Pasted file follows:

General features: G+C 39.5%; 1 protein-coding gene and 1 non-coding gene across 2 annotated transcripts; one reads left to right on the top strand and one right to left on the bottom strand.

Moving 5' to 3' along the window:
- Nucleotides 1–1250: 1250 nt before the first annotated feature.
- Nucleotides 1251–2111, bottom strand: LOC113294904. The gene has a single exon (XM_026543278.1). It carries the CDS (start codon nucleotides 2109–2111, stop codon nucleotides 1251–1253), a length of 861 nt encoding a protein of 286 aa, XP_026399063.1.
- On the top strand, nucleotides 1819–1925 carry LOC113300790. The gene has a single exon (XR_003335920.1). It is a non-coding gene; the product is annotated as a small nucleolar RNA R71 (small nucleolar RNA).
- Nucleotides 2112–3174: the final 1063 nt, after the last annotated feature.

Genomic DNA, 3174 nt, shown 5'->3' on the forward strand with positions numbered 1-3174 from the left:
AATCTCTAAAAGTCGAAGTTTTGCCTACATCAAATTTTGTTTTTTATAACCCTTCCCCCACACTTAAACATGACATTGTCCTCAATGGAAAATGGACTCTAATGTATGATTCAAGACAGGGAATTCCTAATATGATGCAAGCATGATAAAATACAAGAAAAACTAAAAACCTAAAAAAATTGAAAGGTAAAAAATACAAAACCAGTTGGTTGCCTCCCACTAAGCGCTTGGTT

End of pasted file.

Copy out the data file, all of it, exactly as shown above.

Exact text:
General features: G+C 39.5%; 1 protein-coding gene and 1 non-coding gene across 2 annotated transcripts; one reads left to right on the top strand and one right to left on the bottom strand.

Moving 5' to 3' along the window:
- Nucleotides 1–1250: 1250 nt before the first annotated feature.
- Nucleotides 1251–2111, bottom strand: LOC113294904. The gene has a single exon (XM_026543278.1). It carries the CDS (start codon nucleotides 2109–2111, stop codon nucleotides 1251–1253), a length of 861 nt encoding a protein of 286 aa, XP_026399063.1.
- On the top strand, nucleotides 1819–1925 carry LOC113300790. The gene has a single exon (XR_003335920.1). It is a non-coding gene; the product is annotated as a small nucleolar RNA R71 (small nucleolar RNA).
- Nucleotides 2112–3174: the final 1063 nt, after the last annotated feature.

Genomic DNA, 3174 nt, shown 5'->3' on the forward strand with positions numbered 1-3174 from the left:
AATCTCTAAAAGTCGAAGTTTTGCCTACATCAAATTTTGTTTTTTATAACCCTTCCCCCACACTTAAACATGACATTGTCCTCAATGGAAAATGGACTCTAATGTATGATTCAAGACAGGGAATTCCTAATATGATGCAAGCATGATAAAATACAAGAAAAACTAAAAACCTAAAAAAATTGAAAGGTAAAAAATACAAAACCAGTTGGTTGCCTCCCACTAAGCGCTTGGTT